In November 2018, Bobonick wrote a post on Medium, insisting that Kouprianova track her online and on her phone. In our interview, Spencer hinted that Kouprianova might have leaked nude photos of her online photos. When I asked Kouprianova after all this, she shrugged – without confirming, not denying. If something illegal was done – leaks, harassment – let the police get involved, this was their attitude. It's also Spencer's attitude. Even in breakup, it's easy to see how the two came together.

Kouprianova and I talk about her complicity and her relationship. She says she now denounces his ideology. But it was not until the visit came to an end that I wanted to ask for my complicity-the complicity of the media in making Spencer what he is to make it possible. If Kouprianova deserves to be involved in Spencer's actions because she made it possible, what do the media deserve? What I've earned

  Nina Kouprianova walks with her children in Whitefish, Montana.


Ilana Panich-Linsman for HuffPost

Nina Kouprianova walks with her children in Whitefish, Montana.

After a six-hour interview, I tell Kouprianova that I'm going to talk to Spencer. I say something about him, maybe he's shouting at me. Her jaw contracts. The color flows from her face.

"Do not try to make him angry," she says. "That `s not worth it."

She was always nervous when the dog growled. But for the first time I saw her scared.

Richard Spencer sits in the breakfast room of the Best Western in Whitefish with a mustard ball in his face. He eats a sandwich of panera – roast beef and gouda. He does not notice the mustard and I try not to stare at him. He talks about votes. He talks about the death of the right. I let him talk while he eats his sandwich. I do not care about that. I'm just here to find out what he has to say about the allegations in Kouprianova's affidavit.

But he speaks with his mouth full. He tells John Judis & # 39; The Emerging Democratic Majority . It's the weekend before the break and he tells me he's predicting a blue tide. He licks the mustard from his face. Take a bite Another globe mustard appears.

In just one hour he yells at me.

But before he finishes his sandwich, I tell him I want to know why he told his wife that he wanted to "damn his nose [her]".

"I did not break my nose," he says. "It's a tough conversation," the words said angrily. There is a red line between doing something. "

He tells me that I need to understand the context of their relationship. She would not listen to him. So yes, OK, there's no question that he said things he regrets. Things that are unfriendly and bad. He also does that with friends and family. It's just what it is.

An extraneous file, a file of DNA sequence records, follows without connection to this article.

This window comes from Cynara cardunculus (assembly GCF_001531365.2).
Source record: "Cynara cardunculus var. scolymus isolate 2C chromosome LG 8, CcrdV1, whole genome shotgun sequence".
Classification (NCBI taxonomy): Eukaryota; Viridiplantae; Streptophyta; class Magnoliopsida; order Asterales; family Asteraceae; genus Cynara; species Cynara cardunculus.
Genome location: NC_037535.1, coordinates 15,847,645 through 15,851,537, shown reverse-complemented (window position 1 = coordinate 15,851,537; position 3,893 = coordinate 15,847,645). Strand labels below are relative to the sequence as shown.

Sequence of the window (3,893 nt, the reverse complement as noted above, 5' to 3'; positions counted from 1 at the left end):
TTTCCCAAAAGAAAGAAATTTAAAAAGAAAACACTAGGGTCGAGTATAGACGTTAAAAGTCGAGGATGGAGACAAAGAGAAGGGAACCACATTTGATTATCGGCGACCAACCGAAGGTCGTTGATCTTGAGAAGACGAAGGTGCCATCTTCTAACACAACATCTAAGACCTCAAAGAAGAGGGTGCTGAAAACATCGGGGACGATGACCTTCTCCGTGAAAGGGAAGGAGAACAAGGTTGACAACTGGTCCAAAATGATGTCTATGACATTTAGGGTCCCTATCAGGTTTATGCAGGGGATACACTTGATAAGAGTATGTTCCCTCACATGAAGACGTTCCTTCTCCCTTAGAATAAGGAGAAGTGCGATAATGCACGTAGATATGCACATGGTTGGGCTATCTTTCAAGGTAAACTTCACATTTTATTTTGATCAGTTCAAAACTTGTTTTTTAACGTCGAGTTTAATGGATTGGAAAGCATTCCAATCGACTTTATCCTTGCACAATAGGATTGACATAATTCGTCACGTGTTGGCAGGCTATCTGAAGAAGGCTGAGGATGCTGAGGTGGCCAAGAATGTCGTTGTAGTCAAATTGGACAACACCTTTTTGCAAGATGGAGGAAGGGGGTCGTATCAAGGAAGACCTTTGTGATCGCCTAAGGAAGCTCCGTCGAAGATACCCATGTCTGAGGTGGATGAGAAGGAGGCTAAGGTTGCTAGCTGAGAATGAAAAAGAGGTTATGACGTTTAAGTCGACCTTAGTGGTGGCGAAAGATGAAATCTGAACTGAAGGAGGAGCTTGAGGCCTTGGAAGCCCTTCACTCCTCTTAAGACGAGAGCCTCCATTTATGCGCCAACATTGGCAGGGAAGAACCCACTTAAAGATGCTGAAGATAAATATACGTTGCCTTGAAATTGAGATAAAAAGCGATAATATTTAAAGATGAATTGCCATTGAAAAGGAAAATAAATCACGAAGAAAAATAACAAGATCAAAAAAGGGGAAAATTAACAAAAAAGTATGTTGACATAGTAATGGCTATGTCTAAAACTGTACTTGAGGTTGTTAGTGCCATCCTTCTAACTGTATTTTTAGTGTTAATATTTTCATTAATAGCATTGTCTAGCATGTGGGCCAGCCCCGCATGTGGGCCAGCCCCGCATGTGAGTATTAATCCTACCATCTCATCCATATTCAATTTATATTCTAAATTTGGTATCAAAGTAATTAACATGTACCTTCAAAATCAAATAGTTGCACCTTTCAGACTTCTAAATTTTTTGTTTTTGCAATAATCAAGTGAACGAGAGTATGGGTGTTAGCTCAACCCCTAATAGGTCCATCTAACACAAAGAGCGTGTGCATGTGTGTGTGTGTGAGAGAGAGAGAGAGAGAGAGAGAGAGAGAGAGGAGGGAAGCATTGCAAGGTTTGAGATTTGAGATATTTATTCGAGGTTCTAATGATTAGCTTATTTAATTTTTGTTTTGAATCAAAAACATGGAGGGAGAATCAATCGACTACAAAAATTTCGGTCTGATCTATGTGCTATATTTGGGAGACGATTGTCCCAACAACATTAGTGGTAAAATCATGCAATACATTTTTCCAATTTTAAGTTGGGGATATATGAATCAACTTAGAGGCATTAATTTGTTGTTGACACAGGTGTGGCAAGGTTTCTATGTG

And these shots Kouprianova made? Well, that makes the situation poisonous. Montana is a two-party consent state for recordings. Kouprianova is the one who does something illegal. The recordings are illegal. He would never record. Kouprianova, who takes him in screaming, is just a manipulative tactic.

Spencer absolutely denies the physical abuse. He mocks the idea of ​​financial abuse. And he does not deny telling his wife to kill herself or threatens to break her nose. OK, what he said was unpleasant. But Kouprianova? Well, she is isolated from the community. She is an anti-American analyst. It is a Kremlin mouthpiece.

He reminds me that he is only there because he feels he has to be. He does not want to smear Kouprianova. If he was that bad, he argues, why did not she leave?

I ask him if he would have let her go. He says he would do it. But when I ask why he does not give his two children a passport so she can go to her parents in Canada, he says she is a "flight risk." But she insists why she did not leave.

I tell him about the cycles of abuse. The statistics about women who wanted to go seven times before they succeeded. In response he says he left. He came back. He is the victim here. He feels absolutely emotionally abused. He is a sensible person, he says.

But how does a sensible person call her wife and ask her to assassinate herself before her children?

He now leans over the table. His fine hair falls in his face. He asks me where I went to school and what my degree is and smiles when I tell him about creative writing from my MFA.

This is the cycle. I ask about the abuse. He tells me that there is a larger context. I ask what context justifies the words he does not deny. He insists that I am unreasonable. I ask again. He tells me that he is a victim. He left her five times. And where is the crime in what he did?

Under Montana's law, a person intentionally committing another person to commit suicide or commit such suicide does not commit such suicide, but commits the crime of supporting or requesting suicide. [19659002] He demands to pick up the plate.

When we resume the record, he apologizes for what he said during that time. "See, I'll take back everything you found insulting," he says. After all, he was just frustrated. I made him frustrated.

Need help? In the US, call 1-800-799-SAFE (7233) for the National Domestic Violence Hotline .